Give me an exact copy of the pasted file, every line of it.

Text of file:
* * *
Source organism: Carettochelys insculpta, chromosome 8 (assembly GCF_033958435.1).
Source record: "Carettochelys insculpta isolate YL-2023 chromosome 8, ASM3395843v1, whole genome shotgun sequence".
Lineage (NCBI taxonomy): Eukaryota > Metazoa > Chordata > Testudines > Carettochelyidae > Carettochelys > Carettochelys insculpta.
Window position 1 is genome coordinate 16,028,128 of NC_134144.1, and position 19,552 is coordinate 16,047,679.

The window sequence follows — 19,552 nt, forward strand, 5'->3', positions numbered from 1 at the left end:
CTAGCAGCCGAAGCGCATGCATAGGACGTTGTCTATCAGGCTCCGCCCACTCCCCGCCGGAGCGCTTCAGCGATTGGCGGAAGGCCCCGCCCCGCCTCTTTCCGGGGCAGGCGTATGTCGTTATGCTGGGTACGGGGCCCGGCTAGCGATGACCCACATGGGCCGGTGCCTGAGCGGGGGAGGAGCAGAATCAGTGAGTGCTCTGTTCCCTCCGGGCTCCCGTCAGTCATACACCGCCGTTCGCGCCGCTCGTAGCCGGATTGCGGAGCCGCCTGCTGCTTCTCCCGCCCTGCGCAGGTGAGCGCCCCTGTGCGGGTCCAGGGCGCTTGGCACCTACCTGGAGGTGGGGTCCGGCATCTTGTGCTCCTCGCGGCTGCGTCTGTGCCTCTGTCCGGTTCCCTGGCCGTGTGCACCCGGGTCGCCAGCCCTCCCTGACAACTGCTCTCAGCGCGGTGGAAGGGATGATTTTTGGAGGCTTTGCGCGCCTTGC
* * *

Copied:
Source organism: Carettochelys insculpta, chromosome 8 (assembly GCF_033958435.1).
Source record: "Carettochelys insculpta isolate YL-2023 chromosome 8, ASM3395843v1, whole genome shotgun sequence".
Lineage (NCBI taxonomy): Eukaryota > Metazoa > Chordata > Testudines > Carettochelyidae > Carettochelys > Carettochelys insculpta.
Window position 1 is genome coordinate 16,028,128 of NC_134144.1, and position 19,552 is coordinate 16,047,679.

The window sequence follows — 19,552 nt, forward strand, 5'->3', positions numbered from 1 at the left end:
CTAGCAGCCGAAGCGCATGCATAGGACGTTGTCTATCAGGCTCCGCCCACTCCCCGCCGGAGCGCTTCAGCGATTGGCGGAAGGCCCCGCCCCGCCTCTTTCCGGGGCAGGCGTATGTCGTTATGCTGGGTACGGGGCCCGGCTAGCGATGACCCACATGGGCCGGTGCCTGAGCGGGGGAGGAGCAGAATCAGTGAGTGCTCTGTTCCCTCCGGGCTCCCGTCAGTCATACACCGCCGTTCGCGCCGCTCGTAGCCGGATTGCGGAGCCGCCTGCTGCTTCTCCCGCCCTGCGCAGGTGAGCGCCCCTGTGCGGGTCCAGGGCGCTTGGCACCTACCTGGAGGTGGGGTCCGGCATCTTGTGCTCCTCGCGGCTGCGTCTGTGCCTCTGTCCGGTTCCCTGGCCGTGTGCACCCGGGTCGCCAGCCCTCCCTGACAACTGCTCTCAGCGCGGTGGAAGGGATGATTTTTGGAGGCTTTGCGCGCCTTGC